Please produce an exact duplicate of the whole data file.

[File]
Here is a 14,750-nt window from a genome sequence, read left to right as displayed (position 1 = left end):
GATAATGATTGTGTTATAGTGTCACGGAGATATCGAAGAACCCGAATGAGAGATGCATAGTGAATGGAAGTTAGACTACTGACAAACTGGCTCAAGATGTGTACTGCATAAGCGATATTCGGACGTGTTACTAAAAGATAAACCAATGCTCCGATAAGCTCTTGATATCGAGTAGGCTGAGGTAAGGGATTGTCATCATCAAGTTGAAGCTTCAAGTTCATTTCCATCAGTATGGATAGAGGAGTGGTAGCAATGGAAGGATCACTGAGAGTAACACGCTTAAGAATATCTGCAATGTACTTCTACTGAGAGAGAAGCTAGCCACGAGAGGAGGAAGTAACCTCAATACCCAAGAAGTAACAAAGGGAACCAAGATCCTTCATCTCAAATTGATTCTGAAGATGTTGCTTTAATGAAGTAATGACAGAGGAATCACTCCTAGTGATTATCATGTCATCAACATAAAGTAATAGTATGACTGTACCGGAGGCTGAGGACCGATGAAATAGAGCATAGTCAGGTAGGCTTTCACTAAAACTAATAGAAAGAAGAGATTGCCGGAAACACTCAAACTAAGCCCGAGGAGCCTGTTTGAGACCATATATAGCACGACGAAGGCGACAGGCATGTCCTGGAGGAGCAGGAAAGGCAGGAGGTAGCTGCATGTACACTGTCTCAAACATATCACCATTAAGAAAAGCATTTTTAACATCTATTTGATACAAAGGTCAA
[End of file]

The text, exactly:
Here is a 14,750-nt window from a genome sequence, read left to right as displayed (position 1 = left end):
GATAATGATTGTGTTATAGTGTCACGGAGATATCGAAGAACCCGAATGAGAGATGCATAGTGAATGGAAGTTAGACTACTGACAAACTGGCTCAAGATGTGTACTGCATAAGCGATATTCGGACGTGTTACTAAAAGATAAACCAATGCTCCGATAAGCTCTTGATATCGAGTAGGCTGAGGTAAGGGATTGTCATCATCAAGTTGAAGCTTCAAGTTCATTTCCATCAGTATGGATAGAGGAGTGGTAGCAATGGAAGGATCACTGAGAGTAACACGCTTAAGAATATCTGCAATGTACTTCTACTGAGAGAGAAGCTAGCCACGAGAGGAGGAAGTAACCTCAATACCCAAGAAGTAACAAAGGGAACCAAGATCCTTCATCTCAAATTGATTCTGAAGATGTTGCTTTAATGAAGTAATGACAGAGGAATCACTCCTAGTGATTATCATGTCATCAACATAAAGTAATAGTATGACTGTACCGGAGGCTGAGGACCGATGAAATAGAGCATAGTCAGGTAGGCTTTCACTAAAACTAATAGAAAGAAGAGATTGCCGGAAACACTCAAACTAAGCCCGAGGAGCCTGTTTGAGACCATATATAGCACGACGAAGGCGACAGGCATGTCCTGGAGGAGCAGGAAAGGCAGGAGGTAGCTGCATGTACACTGTCTCAAACATATCACCATTAAGAAAAGCATTTTTAACATCTATTTGATACAAAGGTCAA